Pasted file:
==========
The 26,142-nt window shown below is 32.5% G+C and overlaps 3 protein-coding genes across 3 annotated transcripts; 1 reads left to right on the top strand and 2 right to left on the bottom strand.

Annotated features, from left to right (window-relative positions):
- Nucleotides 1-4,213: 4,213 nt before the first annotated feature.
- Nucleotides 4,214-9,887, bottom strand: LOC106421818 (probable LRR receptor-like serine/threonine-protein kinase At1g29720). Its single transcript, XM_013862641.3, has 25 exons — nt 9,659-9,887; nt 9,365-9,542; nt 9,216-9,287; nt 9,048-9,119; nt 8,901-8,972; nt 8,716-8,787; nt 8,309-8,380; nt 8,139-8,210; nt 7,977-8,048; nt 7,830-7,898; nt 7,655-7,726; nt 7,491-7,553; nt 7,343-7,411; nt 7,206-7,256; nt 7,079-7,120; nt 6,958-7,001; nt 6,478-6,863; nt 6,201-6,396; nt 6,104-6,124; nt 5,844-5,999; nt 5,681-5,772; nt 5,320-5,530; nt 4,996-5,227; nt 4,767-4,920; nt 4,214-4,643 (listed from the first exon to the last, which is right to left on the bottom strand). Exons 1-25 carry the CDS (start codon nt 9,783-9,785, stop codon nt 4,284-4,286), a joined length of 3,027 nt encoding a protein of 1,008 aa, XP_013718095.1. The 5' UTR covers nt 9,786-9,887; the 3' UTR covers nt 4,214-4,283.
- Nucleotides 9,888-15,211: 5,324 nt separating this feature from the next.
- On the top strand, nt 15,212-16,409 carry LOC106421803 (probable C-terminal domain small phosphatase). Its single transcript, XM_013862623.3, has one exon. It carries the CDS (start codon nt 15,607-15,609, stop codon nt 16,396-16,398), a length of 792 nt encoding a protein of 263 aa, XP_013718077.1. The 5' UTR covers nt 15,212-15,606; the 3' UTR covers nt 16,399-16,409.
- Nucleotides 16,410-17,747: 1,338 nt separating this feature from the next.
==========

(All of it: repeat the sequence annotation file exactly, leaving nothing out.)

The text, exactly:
The 26,142-nt window shown below is 32.5% G+C and overlaps 3 protein-coding genes across 3 annotated transcripts; 1 reads left to right on the top strand and 2 right to left on the bottom strand.

Annotated features, from left to right (window-relative positions):
- Nucleotides 1-4,213: 4,213 nt before the first annotated feature.
- Nucleotides 4,214-9,887, bottom strand: LOC106421818 (probable LRR receptor-like serine/threonine-protein kinase At1g29720). Its single transcript, XM_013862641.3, has 25 exons — nt 9,659-9,887; nt 9,365-9,542; nt 9,216-9,287; nt 9,048-9,119; nt 8,901-8,972; nt 8,716-8,787; nt 8,309-8,380; nt 8,139-8,210; nt 7,977-8,048; nt 7,830-7,898; nt 7,655-7,726; nt 7,491-7,553; nt 7,343-7,411; nt 7,206-7,256; nt 7,079-7,120; nt 6,958-7,001; nt 6,478-6,863; nt 6,201-6,396; nt 6,104-6,124; nt 5,844-5,999; nt 5,681-5,772; nt 5,320-5,530; nt 4,996-5,227; nt 4,767-4,920; nt 4,214-4,643 (listed from the first exon to the last, which is right to left on the bottom strand). Exons 1-25 carry the CDS (start codon nt 9,783-9,785, stop codon nt 4,284-4,286), a joined length of 3,027 nt encoding a protein of 1,008 aa, XP_013718095.1. The 5' UTR covers nt 9,786-9,887; the 3' UTR covers nt 4,214-4,283.
- Nucleotides 9,888-15,211: 5,324 nt separating this feature from the next.
- On the top strand, nt 15,212-16,409 carry LOC106421803 (probable C-terminal domain small phosphatase). Its single transcript, XM_013862623.3, has one exon. It carries the CDS (start codon nt 15,607-15,609, stop codon nt 16,396-16,398), a length of 792 nt encoding a protein of 263 aa, XP_013718077.1. The 5' UTR covers nt 15,212-15,606; the 3' UTR covers nt 16,399-16,409.
- Nucleotides 16,410-17,747: 1,338 nt separating this feature from the next.